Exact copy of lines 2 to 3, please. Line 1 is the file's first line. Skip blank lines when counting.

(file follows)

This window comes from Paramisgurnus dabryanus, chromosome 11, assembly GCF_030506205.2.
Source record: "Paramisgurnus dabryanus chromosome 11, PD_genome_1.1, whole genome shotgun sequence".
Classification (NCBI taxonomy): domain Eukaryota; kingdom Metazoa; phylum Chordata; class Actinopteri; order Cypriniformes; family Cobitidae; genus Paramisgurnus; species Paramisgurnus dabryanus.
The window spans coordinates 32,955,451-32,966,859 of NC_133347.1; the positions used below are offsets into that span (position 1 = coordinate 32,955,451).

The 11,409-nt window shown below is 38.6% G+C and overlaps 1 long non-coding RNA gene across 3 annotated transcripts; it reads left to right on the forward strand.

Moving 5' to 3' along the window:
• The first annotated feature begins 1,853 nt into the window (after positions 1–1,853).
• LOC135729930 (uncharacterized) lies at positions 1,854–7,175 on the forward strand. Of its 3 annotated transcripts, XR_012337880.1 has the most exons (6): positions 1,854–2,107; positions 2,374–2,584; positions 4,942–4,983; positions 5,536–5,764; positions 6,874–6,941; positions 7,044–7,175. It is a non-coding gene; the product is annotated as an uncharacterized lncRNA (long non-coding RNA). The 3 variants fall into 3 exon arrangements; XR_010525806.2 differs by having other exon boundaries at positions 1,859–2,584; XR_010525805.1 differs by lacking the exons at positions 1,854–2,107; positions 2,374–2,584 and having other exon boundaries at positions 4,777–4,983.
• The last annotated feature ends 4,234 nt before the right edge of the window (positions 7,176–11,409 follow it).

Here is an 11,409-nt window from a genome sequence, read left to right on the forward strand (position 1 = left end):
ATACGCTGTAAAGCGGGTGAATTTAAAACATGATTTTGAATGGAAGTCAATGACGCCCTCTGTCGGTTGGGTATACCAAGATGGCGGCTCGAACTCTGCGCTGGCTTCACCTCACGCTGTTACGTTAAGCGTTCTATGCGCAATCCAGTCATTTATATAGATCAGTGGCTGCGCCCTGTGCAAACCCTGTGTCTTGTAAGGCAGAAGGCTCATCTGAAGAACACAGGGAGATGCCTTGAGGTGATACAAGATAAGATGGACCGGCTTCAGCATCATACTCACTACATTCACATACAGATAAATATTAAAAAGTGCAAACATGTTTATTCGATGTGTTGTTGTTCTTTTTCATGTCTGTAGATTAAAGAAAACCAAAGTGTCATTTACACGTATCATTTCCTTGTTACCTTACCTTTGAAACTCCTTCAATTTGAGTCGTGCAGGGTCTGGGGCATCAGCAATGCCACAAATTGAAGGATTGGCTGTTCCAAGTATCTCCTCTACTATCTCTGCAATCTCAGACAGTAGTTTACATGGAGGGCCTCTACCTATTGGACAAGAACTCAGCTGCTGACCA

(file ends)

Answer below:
Source record: "Paramisgurnus dabryanus chromosome 11, PD_genome_1.1, whole genome shotgun sequence".
Classification (NCBI taxonomy): domain Eukaryota; kingdom Metazoa; phylum Chordata; class Actinopteri; order Cypriniformes; family Cobitidae; genus Paramisgurnus; species Paramisgurnus dabryanus.